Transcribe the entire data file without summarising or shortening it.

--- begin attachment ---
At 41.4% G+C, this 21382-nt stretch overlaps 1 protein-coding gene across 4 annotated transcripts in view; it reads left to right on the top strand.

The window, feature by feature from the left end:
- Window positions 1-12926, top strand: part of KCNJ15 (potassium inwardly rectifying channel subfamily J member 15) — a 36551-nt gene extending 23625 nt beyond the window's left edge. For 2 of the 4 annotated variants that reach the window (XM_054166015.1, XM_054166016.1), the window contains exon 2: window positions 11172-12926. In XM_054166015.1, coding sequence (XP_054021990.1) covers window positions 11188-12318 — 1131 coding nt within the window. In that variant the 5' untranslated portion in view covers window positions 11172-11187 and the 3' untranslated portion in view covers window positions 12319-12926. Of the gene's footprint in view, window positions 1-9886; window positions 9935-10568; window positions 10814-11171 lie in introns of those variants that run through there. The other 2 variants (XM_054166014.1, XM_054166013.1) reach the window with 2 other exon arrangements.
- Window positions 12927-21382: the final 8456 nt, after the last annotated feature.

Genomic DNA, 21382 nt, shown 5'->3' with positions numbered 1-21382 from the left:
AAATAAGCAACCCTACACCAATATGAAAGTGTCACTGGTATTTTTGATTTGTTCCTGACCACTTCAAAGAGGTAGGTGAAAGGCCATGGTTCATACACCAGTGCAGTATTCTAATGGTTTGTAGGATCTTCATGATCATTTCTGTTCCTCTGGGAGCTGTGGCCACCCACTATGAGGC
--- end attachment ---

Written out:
At 41.4% G+C, this 21382-nt stretch overlaps 1 protein-coding gene across 4 annotated transcripts in view; it reads left to right on the top strand.

The window, feature by feature from the left end:
- Window positions 1-12926, top strand: part of KCNJ15 (potassium inwardly rectifying channel subfamily J member 15) — a 36551-nt gene extending 23625 nt beyond the window's left edge. For 2 of the 4 annotated variants that reach the window (XM_054166015.1, XM_054166016.1), the window contains exon 2: window positions 11172-12926. In XM_054166015.1, coding sequence (XP_054021990.1) covers window positions 11188-12318 — 1131 coding nt within the window. In that variant the 5' untranslated portion in view covers window positions 11172-11187 and the 3' untranslated portion in view covers window positions 12319-12926. Of the gene's footprint in view, window positions 1-9886; window positions 9935-10568; window positions 10814-11171 lie in introns of those variants that run through there. The other 2 variants (XM_054166014.1, XM_054166013.1) reach the window with 2 other exon arrangements.
- Window positions 12927-21382: the final 8456 nt, after the last annotated feature.

Genomic DNA, 21382 nt, shown 5'->3' with positions numbered 1-21382 from the left:
AAATAAGCAACCCTACACCAATATGAAAGTGTCACTGGTATTTTTGATTTGTTCCTGACCACTTCAAAGAGGTAGGTGAAAGGCCATGGTTCATACACCAGTGCAGTATTCTAATGGTTTGTAGGATCTTCATGATCATTTCTGTTCCTCTGGGAGCTGTGGCCACCCACTATGAGGC